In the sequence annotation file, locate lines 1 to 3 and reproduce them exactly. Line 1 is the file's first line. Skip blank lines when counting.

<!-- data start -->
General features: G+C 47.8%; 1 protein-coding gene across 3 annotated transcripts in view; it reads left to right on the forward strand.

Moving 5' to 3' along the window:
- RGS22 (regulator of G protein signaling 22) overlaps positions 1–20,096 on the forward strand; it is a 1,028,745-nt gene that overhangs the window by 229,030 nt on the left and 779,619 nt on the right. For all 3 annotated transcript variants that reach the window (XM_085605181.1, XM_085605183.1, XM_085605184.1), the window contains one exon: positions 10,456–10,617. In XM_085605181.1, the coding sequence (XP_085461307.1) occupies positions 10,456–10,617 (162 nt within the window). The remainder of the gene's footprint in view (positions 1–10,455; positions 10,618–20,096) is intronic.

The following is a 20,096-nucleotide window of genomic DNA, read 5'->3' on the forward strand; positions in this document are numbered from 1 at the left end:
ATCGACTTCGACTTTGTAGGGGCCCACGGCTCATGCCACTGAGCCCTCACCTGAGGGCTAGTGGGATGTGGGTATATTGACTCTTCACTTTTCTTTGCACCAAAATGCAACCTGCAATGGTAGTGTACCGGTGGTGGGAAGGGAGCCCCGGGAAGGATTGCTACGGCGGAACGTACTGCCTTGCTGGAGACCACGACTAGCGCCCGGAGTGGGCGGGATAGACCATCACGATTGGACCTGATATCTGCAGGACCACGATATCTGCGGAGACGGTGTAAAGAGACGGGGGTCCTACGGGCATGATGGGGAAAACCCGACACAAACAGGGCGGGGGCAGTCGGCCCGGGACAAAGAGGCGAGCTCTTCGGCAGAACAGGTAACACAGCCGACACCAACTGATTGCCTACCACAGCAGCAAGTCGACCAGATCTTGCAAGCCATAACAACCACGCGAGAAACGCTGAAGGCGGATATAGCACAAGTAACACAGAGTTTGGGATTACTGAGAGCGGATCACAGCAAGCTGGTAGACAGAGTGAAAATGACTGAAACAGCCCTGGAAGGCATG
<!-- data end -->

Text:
General features: G+C 47.8%; 1 protein-coding gene across 3 annotated transcripts in view; it reads left to right on the forward strand.

Moving 5' to 3' along the window:
- RGS22 (regulator of G protein signaling 22) overlaps positions 1–20,096 on the forward strand; it is a 1,028,745-nt gene that overhangs the window by 229,030 nt on the left and 779,619 nt on the right. For all 3 annotated transcript variants that reach the window (XM_085605181.1, XM_085605183.1, XM_085605184.1), the window contains one exon: positions 10,456–10,617. In XM_085605181.1, the coding sequence (XP_085461307.1) occupies positions 10,456–10,617 (162 nt within the window). The remainder of the gene's footprint in view (positions 1–10,455; positions 10,618–20,096) is intronic.